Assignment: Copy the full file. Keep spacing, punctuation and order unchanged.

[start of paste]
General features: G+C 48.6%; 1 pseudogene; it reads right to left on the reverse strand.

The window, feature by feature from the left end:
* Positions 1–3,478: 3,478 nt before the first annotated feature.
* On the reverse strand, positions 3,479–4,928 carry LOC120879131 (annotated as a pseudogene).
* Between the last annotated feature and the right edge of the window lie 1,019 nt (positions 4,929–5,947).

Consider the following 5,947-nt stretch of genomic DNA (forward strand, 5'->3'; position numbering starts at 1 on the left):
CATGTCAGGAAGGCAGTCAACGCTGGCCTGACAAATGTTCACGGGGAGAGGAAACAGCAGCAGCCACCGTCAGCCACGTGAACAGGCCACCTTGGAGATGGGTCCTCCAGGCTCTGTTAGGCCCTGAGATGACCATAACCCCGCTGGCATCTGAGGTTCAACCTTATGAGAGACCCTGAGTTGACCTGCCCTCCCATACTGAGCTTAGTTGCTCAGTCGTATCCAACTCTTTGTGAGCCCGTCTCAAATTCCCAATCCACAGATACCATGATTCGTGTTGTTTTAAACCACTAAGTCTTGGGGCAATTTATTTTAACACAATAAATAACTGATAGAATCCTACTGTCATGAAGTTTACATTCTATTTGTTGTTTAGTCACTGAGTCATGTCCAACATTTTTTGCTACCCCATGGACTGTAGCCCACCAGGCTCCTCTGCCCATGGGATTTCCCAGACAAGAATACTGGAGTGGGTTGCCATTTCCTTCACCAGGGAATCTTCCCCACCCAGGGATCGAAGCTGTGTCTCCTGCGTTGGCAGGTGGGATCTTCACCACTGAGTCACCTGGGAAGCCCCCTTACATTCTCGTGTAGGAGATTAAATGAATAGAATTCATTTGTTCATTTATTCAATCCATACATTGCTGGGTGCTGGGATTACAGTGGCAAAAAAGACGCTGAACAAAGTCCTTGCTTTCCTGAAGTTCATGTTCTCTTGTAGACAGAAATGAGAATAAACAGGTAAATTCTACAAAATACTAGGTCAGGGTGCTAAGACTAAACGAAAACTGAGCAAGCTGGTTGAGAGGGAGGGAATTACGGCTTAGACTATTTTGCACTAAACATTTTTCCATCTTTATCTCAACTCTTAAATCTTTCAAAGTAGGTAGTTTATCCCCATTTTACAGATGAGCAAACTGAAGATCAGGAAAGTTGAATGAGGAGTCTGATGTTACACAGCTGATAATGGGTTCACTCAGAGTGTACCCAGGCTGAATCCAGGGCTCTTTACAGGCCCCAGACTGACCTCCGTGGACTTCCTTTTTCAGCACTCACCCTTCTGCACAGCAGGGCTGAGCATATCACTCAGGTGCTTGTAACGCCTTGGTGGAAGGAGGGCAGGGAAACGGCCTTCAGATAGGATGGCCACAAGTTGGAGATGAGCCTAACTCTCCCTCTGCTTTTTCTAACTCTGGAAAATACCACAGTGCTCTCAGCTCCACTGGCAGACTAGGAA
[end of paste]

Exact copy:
General features: G+C 48.6%; 1 pseudogene; it reads right to left on the reverse strand.

The window, feature by feature from the left end:
* Positions 1–3,478: 3,478 nt before the first annotated feature.
* On the reverse strand, positions 3,479–4,928 carry LOC120879131 (annotated as a pseudogene).
* Between the last annotated feature and the right edge of the window lie 1,019 nt (positions 4,929–5,947).

Consider the following 5,947-nt stretch of genomic DNA (forward strand, 5'->3'; position numbering starts at 1 on the left):
CATGTCAGGAAGGCAGTCAACGCTGGCCTGACAAATGTTCACGGGGAGAGGAAACAGCAGCAGCCACCGTCAGCCACGTGAACAGGCCACCTTGGAGATGGGTCCTCCAGGCTCTGTTAGGCCCTGAGATGACCATAACCCCGCTGGCATCTGAGGTTCAACCTTATGAGAGACCCTGAGTTGACCTGCCCTCCCATACTGAGCTTAGTTGCTCAGTCGTATCCAACTCTTTGTGAGCCCGTCTCAAATTCCCAATCCACAGATACCATGATTCGTGTTGTTTTAAACCACTAAGTCTTGGGGCAATTTATTTTAACACAATAAATAACTGATAGAATCCTACTGTCATGAAGTTTACATTCTATTTGTTGTTTAGTCACTGAGTCATGTCCAACATTTTTTGCTACCCCATGGACTGTAGCCCACCAGGCTCCTCTGCCCATGGGATTTCCCAGACAAGAATACTGGAGTGGGTTGCCATTTCCTTCACCAGGGAATCTTCCCCACCCAGGGATCGAAGCTGTGTCTCCTGCGTTGGCAGGTGGGATCTTCACCACTGAGTCACCTGGGAAGCCCCCTTACATTCTCGTGTAGGAGATTAAATGAATAGAATTCATTTGTTCATTTATTCAATCCATACATTGCTGGGTGCTGGGATTACAGTGGCAAAAAAGACGCTGAACAAAGTCCTTGCTTTCCTGAAGTTCATGTTCTCTTGTAGACAGAAATGAGAATAAACAGGTAAATTCTACAAAATACTAGGTCAGGGTGCTAAGACTAAACGAAAACTGAGCAAGCTGGTTGAGAGGGAGGGAATTACGGCTTAGACTATTTTGCACTAAACATTTTTCCATCTTTATCTCAACTCTTAAATCTTTCAAAGTAGGTAGTTTATCCCCATTTTACAGATGAGCAAACTGAAGATCAGGAAAGTTGAATGAGGAGTCTGATGTTACACAGCTGATAATGGGTTCACTCAGAGTGTACCCAGGCTGAATCCAGGGCTCTTTACAGGCCCCAGACTGACCTCCGTGGACTTCCTTTTTCAGCACTCACCCTTCTGCACAGCAGGGCTGAGCATATCACTCAGGTGCTTGTAACGCCTTGGTGGAAGGAGGGCAGGGAAACGGCCTTCAGATAGGATGGCCACAAGTTGGAGATGAGCCTAACTCTCCCTCTGCTTTTTCTAACTCTGGAAAATACCACAGTGCTCTCAGCTCCACTGGCAGACTAGGAA